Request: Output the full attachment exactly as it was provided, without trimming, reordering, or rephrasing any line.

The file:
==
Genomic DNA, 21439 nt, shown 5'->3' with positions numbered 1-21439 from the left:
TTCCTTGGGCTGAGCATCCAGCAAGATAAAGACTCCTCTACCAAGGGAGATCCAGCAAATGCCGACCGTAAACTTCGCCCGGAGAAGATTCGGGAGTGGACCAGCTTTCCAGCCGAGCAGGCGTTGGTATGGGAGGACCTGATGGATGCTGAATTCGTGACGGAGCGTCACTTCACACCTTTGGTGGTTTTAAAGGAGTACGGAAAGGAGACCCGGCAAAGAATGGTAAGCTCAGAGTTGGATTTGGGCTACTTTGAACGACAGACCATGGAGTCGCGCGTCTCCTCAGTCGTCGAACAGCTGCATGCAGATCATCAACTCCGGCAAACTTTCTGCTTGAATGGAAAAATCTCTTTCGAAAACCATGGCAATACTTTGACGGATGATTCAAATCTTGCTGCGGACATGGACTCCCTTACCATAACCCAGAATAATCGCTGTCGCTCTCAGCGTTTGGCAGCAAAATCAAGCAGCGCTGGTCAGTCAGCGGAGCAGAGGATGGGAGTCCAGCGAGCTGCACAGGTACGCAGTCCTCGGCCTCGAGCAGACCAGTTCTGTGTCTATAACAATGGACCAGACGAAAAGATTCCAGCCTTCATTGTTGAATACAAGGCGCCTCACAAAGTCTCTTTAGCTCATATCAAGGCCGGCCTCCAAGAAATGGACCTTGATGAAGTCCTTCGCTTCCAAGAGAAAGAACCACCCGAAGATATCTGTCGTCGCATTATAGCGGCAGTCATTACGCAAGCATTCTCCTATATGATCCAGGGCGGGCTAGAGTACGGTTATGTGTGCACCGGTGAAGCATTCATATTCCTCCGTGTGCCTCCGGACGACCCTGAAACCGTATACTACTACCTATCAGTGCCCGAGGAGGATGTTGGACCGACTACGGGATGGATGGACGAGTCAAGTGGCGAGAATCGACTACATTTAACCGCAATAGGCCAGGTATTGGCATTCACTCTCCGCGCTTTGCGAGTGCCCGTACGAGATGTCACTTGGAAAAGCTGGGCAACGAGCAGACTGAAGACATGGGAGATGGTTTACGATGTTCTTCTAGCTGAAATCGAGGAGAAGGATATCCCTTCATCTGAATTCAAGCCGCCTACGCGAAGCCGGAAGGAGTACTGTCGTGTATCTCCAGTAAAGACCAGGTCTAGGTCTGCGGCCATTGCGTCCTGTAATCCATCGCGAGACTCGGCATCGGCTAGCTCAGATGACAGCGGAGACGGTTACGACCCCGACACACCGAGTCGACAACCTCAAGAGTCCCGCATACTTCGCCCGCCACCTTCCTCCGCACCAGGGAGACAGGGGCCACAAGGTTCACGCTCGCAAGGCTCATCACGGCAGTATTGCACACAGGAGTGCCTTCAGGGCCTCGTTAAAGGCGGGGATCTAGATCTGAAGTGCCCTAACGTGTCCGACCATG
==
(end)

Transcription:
Genomic DNA, 21439 nt, shown 5'->3' with positions numbered 1-21439 from the left:
TTCCTTGGGCTGAGCATCCAGCAAGATAAAGACTCCTCTACCAAGGGAGATCCAGCAAATGCCGACCGTAAACTTCGCCCGGAGAAGATTCGGGAGTGGACCAGCTTTCCAGCCGAGCAGGCGTTGGTATGGGAGGACCTGATGGATGCTGAATTCGTGACGGAGCGTCACTTCACACCTTTGGTGGTTTTAAAGGAGTACGGAAAGGAGACCCGGCAAAGAATGGTAAGCTCAGAGTTGGATTTGGGCTACTTTGAACGACAGACCATGGAGTCGCGCGTCTCCTCAGTCGTCGAACAGCTGCATGCAGATCATCAACTCCGGCAAACTTTCTGCTTGAATGGAAAAATCTCTTTCGAAAACCATGGCAATACTTTGACGGATGATTCAAATCTTGCTGCGGACATGGACTCCCTTACCATAACCCAGAATAATCGCTGTCGCTCTCAGCGTTTGGCAGCAAAATCAAGCAGCGCTGGTCAGTCAGCGGAGCAGAGGATGGGAGTCCAGCGAGCTGCACAGGTACGCAGTCCTCGGCCTCGAGCAGACCAGTTCTGTGTCTATAACAATGGACCAGACGAAAAGATTCCAGCCTTCATTGTTGAATACAAGGCGCCTCACAAAGTCTCTTTAGCTCATATCAAGGCCGGCCTCCAAGAAATGGACCTTGATGAAGTCCTTCGCTTCCAAGAGAAAGAACCACCCGAAGATATCTGTCGTCGCATTATAGCGGCAGTCATTACGCAAGCATTCTCCTATATGATCCAGGGCGGGCTAGAGTACGGTTATGTGTGCACCGGTGAAGCATTCATATTCCTCCGTGTGCCTCCGGACGACCCTGAAACCGTATACTACTACCTATCAGTGCCCGAGGAGGATGTTGGACCGACTACGGGATGGATGGACGAGTCAAGTGGCGAGAATCGACTACATTTAACCGCAATAGGCCAGGTATTGGCATTCACTCTCCGCGCTTTGCGAGTGCCCGTACGAGATGTCACTTGGAAAAGCTGGGCAACGAGCAGACTGAAGACATGGGAGATGGTTTACGATGTTCTTCTAGCTGAAATCGAGGAGAAGGATATCCCTTCATCTGAATTCAAGCCGCCTACGCGAAGCCGGAAGGAGTACTGTCGTGTATCTCCAGTAAAGACCAGGTCTAGGTCTGCGGCCATTGCGTCCTGTAATCCATCGCGAGACTCGGCATCGGCTAGCTCAGATGACAGCGGAGACGGTTACGACCCCGACACACCGAGTCGACAACCTCAAGAGTCCCGCATACTTCGCCCGCCACCTTCCTCCGCACCAGGGAGACAGGGGCCACAAGGTTCACGCTCGCAAGGCTCATCACGGCAGTATTGCACACAGGAGTGCCTTCAGGGCCTCGTTAAAGGCGGGGATCTAGATCTGAAGTGCCCTAACGTGTCCGACCATG